(image via Pixabay)
I’m on an Eastern Countries kick lately. Want to hear about the first time I ever heard of Russia? It was called the Soviet Union in those days. I heard about it on PBS, from Mister Rogers.
In 1988, you see, Mr. Rogers went to the Soviet Union, to guest host an episode of the Russian children’s program “Good Night, Little Ones.” He recorded the visit for his television neighbors at home; I was four. I watched Mr. Rogers every day. On Monday, Mr. Rogers told us that he was going to show us about his trip to meet his friend Tatiana in Moscow, in the Soviet Union. I asked my parents what the Soviet Union was, and received some answer about the largest country in the world, a sad place where there were dangerous people who weren’t allowed to believe in God.
On Tuesday, Mr. Rogers showed the video of himself visiting the Soviet Union, cameraman in tow; there was presumably a translator somewhere behind the cameraman, but it looked as though he was wandering Moscow alone, speaking English to himself, in his blue sneakers and zipper sweater. He wondered at the colorful onion-domes of Saint Basil’s Cathedral, in that sad country where dangerous people weren’t allowed to believe in God. He pulled out his worn and faded Daniel Striped Tiger puppet, to greet a gaggle of Russian Children. “Dosvedanya!” said Daniel Tiger, as the children went on their way. He went to the studio and guest-hosted the television show with Russian puppeteer Tatiana Vedeneeva.
On Thursday, Tatiana came to visit Mr. Rogers in Pittsburgh, at the television studio. Tatiana spoke even less English than Mr. Rogers spoke Russian, so she brought along a translator. The three of them sat in the little television house’s kitchen, sipping apple juice out of Styrofoam cups.
Mr. Rogers began his interview, to teach children about what it was like to live in the Soviet Union, by asking Tatiana how her own son was doing. Tatiana showed Mr. Rogers a picture of five-year-old Dmitri.
Mr. Rogers asked what Dmitri liked to do; Tatiana said he liked toy cars, but most of all, he liked to draw. Soviet children, said Tatiana, liked to draw, and to hear fairy tales; they had tables to sit at and beds to sleep in, just like American children.
On Mr. Roger’s questioning, Tatiana told us that Soviet children sometimes got frightened at night. Soviet children liked to listen to music. Then, Mr. Rogers showed her a song he’d written in her honor.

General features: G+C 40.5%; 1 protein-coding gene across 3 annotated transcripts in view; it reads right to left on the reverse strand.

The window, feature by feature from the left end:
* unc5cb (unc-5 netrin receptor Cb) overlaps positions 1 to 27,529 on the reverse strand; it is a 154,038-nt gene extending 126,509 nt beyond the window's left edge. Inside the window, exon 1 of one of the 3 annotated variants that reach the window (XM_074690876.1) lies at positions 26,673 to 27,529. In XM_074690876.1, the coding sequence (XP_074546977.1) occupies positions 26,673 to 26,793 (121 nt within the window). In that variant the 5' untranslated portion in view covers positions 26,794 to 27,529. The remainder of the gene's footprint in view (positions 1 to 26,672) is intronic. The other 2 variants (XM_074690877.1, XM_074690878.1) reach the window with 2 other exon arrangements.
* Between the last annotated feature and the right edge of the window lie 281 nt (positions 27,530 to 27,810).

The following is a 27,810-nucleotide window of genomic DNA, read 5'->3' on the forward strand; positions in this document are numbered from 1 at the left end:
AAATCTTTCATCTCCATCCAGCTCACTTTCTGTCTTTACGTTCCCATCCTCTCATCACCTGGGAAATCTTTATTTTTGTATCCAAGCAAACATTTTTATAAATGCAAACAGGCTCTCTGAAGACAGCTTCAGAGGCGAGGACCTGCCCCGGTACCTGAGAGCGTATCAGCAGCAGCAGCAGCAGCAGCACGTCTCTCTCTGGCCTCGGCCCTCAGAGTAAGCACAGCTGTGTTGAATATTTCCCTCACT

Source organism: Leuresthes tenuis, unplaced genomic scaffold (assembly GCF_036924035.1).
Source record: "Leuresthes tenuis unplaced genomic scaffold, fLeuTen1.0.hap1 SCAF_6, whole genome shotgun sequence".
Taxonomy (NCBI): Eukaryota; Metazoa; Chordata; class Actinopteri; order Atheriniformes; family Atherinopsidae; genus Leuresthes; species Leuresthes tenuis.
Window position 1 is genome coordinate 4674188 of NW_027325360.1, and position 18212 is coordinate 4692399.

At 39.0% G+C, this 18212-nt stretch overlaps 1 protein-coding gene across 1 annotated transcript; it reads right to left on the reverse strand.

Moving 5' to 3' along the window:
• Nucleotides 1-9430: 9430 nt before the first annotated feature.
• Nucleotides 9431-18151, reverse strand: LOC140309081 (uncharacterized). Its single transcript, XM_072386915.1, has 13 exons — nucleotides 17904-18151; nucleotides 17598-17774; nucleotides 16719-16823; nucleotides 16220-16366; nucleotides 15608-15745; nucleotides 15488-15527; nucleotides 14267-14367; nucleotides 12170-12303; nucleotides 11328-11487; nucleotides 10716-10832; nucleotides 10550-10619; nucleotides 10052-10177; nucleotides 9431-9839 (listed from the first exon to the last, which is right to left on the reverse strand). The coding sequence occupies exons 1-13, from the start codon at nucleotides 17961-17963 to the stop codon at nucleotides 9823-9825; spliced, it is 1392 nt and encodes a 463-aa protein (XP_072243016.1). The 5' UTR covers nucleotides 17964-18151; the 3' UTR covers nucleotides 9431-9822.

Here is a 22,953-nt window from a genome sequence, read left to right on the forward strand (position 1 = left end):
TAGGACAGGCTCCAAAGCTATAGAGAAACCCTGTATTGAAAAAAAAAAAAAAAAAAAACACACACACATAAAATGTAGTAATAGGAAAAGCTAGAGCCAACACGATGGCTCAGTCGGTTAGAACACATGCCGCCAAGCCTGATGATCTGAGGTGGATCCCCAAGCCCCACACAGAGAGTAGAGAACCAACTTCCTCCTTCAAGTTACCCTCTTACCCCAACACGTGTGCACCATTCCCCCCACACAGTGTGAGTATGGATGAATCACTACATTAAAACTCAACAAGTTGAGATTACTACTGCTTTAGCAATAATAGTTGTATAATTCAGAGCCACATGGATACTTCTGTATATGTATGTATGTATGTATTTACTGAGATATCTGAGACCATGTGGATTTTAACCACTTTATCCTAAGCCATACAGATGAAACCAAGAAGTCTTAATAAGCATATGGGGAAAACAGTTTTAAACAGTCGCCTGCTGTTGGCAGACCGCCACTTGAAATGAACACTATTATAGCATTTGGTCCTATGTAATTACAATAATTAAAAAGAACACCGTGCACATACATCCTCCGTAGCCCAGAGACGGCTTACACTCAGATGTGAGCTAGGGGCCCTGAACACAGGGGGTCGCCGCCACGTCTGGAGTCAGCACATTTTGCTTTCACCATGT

That was the end of the interview.
As I grew up, I learned more and more about Mr. Rogers and the life he led. He started every morning with a long period of prayer, and prayed before he wrote the scripts for his television shows. He was kind to everyone– everyone he interviewed on television became his personal friend, because he never allowed correspondence to lapse. He was surprised but pleased that his program became so popular; he’d never intended to become a celebrity. “The spirit informs us in so many ways,” he said at one of his interviews, visibly awed at what he’d ended up doing.I privately include Mr. Rogers when I pray litanies, these days. I’m convinced Fred Rogers was a saint. I also believe he was prophet for his time and for ours, performing the absolutely necessary task of telling anyone who would listen that the children of our enemies like music, and are afraid of the dark.
This is a truth that we must never forget. Not now that we have a War on Terror instead of a Cold War; not ever, not as long as we live on this fallen world. We will always have personal and national enemies. There will always be people who scare us, and people who threaten us. There will be people who want us dead and people who don’t care if we die. There will be leaders on both sides who seek to manufacture tensions and deepen the ones that already exist. There will be violent people and cowards, religious zealots and violent atheists as well. Just about every aspect of our lives will be exploited as a cause for conflict. There will be wars, and our enemies will try to kill us.
And these enemies will have children who like to play with toy cars, and draw, and hear stories, and listen to music.
Our enemies have children who are afraid of the dark.
Your enemies are human beings, and they have children who are human beings. And whatever you do to your enemy, you also do to his children. There’s no way to keep them completely out of harm’s way. To react in violence to an enemy, is to endanger children who are afraid of the dark.
And those children will cry out to God for justice– perhaps not in a language you know, or with a prayer you recognize. But there is only one God, the Father Almighty, and I can’t imagine that He worries too much about whether the children’s theology was mistaken, when they prayed, in fear, in the dark.
And, whether or not you succeed in your campaign against your enemy, you will eventually die. Everyone does. When you die, you will face the Father Almighty, and He will tell you what you did to Him, when He wore the mask of an enemy’s child who liked music, and was afraid of the dark.
We will always have enemies. There will always be terrible, violent choices that must be made. But we can never forget that, wherever our enemies are found, we will find children, little icons of the Father Almighty, who fear the dark. And whatever happens to them, we will be held accountable.